Although it appears to be contradictory for non-Jews, this dual standard is not necessarily so from the point of view of Jewish intellectuals. They may sincerely believe in their universalistic message addressed to the Goyim, while simultaneously believing sincerely that Jews should remain a separate people. The implicit logic is that it is good that Jews remain Jews in order to teach the rest of mankind to be universal, tolerant, anti-racists, immigrationnists, and caring for minorities (specially Jews). This logic falls under the “mission theory”, the secular version of the “messianic nation” theory: Jews, who have invented monotheism, the Ten Commandments and so on, have a moral obligation to keep educating the rest of humankind. What the “mission” entails is open to reversible interpretations. Rabbi Daniel Gordis, in Does the World Need Jews? claims that “Jews need to be different in order that they might play a quasi-subversive role in society [. . .] the goal is to be a contributing and respectful ‘thorn in the side’ of society.”, author of Nothing Sacred: The Truth About Judaism.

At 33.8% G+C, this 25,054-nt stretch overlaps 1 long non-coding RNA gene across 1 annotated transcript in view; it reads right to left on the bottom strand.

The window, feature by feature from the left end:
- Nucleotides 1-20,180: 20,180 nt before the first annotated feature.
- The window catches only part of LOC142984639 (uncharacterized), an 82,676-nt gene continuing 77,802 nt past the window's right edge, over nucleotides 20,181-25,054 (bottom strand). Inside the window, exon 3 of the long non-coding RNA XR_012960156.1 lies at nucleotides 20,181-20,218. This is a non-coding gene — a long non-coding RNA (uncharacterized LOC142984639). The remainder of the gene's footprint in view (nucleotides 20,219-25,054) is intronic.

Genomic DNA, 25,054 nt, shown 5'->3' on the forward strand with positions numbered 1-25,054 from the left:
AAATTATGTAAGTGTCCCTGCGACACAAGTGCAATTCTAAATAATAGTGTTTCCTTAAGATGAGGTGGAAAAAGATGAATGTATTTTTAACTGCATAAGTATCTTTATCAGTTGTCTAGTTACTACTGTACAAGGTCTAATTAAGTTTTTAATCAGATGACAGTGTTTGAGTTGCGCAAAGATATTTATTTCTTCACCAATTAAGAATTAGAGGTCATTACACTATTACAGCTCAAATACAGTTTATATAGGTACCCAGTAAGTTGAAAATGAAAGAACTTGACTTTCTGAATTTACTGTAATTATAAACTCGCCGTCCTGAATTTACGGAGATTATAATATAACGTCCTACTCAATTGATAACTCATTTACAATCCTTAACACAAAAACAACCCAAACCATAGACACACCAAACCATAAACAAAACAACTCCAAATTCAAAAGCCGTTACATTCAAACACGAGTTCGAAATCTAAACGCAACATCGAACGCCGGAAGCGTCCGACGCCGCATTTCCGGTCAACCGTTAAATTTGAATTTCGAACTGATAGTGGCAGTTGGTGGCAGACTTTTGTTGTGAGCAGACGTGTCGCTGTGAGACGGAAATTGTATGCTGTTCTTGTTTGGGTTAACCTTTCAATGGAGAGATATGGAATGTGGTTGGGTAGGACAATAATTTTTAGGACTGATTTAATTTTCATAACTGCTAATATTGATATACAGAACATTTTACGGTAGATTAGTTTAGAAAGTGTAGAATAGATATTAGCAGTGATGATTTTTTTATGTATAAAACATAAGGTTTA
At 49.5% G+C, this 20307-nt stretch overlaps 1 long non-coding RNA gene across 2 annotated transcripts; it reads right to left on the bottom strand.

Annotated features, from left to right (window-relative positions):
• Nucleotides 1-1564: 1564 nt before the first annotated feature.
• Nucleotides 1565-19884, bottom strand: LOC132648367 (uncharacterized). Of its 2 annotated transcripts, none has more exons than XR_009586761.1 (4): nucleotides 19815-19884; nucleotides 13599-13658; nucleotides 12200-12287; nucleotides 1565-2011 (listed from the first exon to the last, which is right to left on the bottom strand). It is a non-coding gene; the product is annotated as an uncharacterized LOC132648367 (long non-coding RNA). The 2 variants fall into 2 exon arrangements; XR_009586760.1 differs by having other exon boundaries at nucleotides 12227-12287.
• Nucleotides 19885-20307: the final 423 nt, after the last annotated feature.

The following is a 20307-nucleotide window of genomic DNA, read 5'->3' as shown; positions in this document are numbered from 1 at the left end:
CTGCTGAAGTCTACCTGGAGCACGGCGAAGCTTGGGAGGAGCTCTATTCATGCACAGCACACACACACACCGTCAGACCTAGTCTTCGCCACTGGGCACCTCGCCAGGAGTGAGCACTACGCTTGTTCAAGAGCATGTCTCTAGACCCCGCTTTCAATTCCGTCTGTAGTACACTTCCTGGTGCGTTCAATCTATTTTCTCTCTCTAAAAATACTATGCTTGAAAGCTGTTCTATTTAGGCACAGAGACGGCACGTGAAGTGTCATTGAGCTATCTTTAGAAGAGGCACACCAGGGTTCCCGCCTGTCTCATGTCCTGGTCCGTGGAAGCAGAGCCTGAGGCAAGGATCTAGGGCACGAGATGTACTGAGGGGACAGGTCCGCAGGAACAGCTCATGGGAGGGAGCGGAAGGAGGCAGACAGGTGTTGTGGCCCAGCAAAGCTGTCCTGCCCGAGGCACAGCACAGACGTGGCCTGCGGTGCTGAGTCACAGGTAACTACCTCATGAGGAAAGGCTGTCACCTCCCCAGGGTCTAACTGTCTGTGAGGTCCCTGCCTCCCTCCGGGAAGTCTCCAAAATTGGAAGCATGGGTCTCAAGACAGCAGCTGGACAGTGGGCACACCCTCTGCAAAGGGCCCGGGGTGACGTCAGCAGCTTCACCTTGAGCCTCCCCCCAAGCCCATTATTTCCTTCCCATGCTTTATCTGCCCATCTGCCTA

Preaching universalism to the Goyim in the street while emphasizing ethnic nationalism at home is the great deception. It is the essence of crypto-Judaism and of its modern form, crypto-Zionism. It is so deeply ingrained that it has become a kind of collective instinct among many Jews. It can be observed in many situations. The following remark by historian Daniel Lindenberg illustrates that Jewish internationalists’ relation to Israel in the 20th century strongly resembled the Marranos’ relation to Judaism in pre-modern times: